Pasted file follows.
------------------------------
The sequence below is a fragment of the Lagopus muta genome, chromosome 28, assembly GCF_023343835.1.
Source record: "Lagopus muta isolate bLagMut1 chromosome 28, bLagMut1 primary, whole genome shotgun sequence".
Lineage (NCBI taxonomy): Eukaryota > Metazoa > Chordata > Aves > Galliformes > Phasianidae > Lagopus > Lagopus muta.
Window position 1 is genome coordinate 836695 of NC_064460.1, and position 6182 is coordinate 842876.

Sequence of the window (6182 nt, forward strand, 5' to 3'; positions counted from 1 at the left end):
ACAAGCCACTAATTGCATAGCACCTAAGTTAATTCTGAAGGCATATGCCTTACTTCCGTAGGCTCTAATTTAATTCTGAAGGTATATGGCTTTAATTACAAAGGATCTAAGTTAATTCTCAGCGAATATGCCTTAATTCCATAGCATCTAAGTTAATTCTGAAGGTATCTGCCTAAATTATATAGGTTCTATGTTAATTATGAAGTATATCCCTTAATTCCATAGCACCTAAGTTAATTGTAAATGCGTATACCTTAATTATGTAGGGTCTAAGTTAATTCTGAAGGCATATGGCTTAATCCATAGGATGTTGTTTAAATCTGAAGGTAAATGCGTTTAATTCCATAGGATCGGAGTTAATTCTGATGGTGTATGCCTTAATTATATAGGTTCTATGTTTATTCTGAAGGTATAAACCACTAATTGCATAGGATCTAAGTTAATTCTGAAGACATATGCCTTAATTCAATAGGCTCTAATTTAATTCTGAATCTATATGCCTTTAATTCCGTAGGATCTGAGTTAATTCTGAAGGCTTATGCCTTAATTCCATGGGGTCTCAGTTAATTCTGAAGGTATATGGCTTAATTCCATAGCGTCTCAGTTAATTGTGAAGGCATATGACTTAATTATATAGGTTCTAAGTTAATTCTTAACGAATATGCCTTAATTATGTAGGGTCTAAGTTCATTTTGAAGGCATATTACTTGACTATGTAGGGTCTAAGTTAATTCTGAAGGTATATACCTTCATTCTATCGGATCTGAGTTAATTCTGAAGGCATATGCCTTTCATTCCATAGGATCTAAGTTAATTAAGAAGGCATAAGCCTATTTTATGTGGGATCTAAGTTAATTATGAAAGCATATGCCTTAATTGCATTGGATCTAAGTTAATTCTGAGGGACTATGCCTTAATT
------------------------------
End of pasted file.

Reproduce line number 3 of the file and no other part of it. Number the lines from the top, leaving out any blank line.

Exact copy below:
Lineage (NCBI taxonomy): Eukaryota > Metazoa > Chordata > Aves > Galliformes > Phasianidae > Lagopus > Lagopus muta.